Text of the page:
The Concept of Chronicle
Allied to the importance of voice is the concept of chronicle. Ladson-Billings (2006, pp. viii-xi) gives an excellent example of a CRT ‘chronicle’—a constructed narrative in which evidence and other forms of data are embedded. Her chronicle concerns aggressive urban renewal and explains how city politicians and corporate leaders collude to exploit poor people of color in a US city, and how they connive to justify their actions. First the homeless are forcefully removed; then tax breaks and incentives are introduced to bring business back who will in turn hire people on low incomes and on limited and part-time bases; then the older homes are destroyed, forcing their occupants to move to the next poor community in order to make way for luxury apartments. Finally, a tough law-and- order approach and a zero tolerance policy on discipline and a rigid testing regime is applied to the schools so that segregation appears in individual schools: for example, the privileged white middle class children on the top floor of the school, and poor children of color underneath. The chronicle ends with an excited interjection from the construction firm owner:
Yeah! This could work. And, when these kids can’t pass tests and drop out of school we can hire them into those low-paying jobs we talked about. If they don’t want those jobs and start doing anti-social things like drug dealing or stealing we can make a pitch for more and bigger prisons. I can build state- of-the-art super prisons in the suburbs. That will provide a steady stream of state employment for the White working class.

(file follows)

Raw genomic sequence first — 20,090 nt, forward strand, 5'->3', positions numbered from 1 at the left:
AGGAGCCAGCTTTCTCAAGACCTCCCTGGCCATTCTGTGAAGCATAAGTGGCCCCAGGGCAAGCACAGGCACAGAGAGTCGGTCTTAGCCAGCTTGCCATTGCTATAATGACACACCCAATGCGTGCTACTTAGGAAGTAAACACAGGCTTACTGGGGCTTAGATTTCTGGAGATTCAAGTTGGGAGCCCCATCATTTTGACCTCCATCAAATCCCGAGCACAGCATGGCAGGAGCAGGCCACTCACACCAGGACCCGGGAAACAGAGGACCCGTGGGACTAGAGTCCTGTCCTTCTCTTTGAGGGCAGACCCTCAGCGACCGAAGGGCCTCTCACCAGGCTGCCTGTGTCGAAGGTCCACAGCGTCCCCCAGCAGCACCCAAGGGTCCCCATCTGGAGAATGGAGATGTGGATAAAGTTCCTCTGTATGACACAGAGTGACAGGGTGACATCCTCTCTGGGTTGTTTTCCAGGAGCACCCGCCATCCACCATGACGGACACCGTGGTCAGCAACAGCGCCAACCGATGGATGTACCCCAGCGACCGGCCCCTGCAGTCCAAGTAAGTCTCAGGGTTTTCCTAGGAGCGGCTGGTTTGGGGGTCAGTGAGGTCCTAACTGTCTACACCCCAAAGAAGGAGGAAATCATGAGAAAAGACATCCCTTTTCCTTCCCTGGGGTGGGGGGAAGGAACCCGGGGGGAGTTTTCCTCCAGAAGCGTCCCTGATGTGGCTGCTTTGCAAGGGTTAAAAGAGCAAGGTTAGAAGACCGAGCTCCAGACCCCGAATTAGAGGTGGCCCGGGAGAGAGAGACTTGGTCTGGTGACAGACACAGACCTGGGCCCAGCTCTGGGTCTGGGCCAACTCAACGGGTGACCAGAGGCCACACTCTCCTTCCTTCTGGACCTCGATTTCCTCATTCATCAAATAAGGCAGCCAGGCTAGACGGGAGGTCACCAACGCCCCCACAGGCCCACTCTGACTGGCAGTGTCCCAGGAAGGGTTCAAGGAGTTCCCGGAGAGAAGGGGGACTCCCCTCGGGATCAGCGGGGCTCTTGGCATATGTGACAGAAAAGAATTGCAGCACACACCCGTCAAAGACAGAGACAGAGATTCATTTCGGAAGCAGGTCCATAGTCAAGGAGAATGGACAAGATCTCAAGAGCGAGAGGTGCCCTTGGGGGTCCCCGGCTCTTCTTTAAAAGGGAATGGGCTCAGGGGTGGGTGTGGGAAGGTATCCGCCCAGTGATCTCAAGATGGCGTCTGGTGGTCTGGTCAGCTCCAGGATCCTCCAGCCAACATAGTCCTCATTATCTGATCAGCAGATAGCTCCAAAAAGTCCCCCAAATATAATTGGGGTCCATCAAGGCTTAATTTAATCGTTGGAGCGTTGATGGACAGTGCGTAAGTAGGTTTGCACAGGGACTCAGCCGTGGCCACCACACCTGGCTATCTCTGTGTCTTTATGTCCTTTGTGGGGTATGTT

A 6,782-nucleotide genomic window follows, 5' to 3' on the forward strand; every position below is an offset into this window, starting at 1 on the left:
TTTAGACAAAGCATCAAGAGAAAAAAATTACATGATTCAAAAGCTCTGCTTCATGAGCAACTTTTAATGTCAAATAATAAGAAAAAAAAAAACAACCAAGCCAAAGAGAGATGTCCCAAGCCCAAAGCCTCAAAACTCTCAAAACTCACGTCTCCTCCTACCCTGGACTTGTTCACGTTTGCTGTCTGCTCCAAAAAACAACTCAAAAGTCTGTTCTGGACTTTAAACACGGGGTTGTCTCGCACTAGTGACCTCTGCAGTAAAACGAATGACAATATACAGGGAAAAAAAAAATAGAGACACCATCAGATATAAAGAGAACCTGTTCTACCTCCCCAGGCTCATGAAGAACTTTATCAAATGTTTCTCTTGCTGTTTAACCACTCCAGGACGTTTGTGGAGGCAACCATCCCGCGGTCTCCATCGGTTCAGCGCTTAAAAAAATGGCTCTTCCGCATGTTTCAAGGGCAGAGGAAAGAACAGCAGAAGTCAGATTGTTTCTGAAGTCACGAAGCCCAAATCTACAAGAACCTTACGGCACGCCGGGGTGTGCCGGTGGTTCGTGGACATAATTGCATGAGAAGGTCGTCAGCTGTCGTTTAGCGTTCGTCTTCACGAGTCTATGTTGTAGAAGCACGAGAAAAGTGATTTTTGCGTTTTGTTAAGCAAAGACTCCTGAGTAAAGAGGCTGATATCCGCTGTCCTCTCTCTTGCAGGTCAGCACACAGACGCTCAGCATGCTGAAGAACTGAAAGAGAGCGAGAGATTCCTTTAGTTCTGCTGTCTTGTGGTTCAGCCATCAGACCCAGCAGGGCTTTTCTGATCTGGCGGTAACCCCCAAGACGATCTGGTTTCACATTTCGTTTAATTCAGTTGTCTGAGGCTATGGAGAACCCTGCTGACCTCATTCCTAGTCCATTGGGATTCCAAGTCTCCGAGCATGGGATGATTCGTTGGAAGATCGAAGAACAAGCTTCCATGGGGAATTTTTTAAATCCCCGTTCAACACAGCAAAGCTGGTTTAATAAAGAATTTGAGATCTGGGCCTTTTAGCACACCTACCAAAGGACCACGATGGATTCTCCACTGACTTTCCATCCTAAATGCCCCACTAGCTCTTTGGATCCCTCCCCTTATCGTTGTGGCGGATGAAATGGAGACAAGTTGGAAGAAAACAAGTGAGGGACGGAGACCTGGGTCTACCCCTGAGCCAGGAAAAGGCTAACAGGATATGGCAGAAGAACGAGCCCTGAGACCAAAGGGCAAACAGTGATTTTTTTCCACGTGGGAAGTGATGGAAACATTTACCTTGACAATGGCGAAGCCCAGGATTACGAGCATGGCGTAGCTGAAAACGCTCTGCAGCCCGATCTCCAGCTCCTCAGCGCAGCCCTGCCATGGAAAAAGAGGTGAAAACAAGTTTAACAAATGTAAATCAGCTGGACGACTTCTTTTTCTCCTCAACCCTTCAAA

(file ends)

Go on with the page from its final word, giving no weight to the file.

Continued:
As I have argued the Marxist concept of racialization is important in establishing how groups of people become racialized at various historical conjunctures. Thus Ladson-Billing’s account above describes a typical example of racialized capitalism in the US in the twenty-first century.6 In this case, it involves people of color, but it could, at other stages in capitalist development (in other countries) those on the receiving end could be Jewish people or Irish people, or Eastern European migrant workers. Chronicles are not the sole preserve of Critical Race Theorists, and in the Appendix to this chapter, I give an example of a Chronicle, grounded not in CRT, but subversive of one of its defining features, ‘white supremacy’.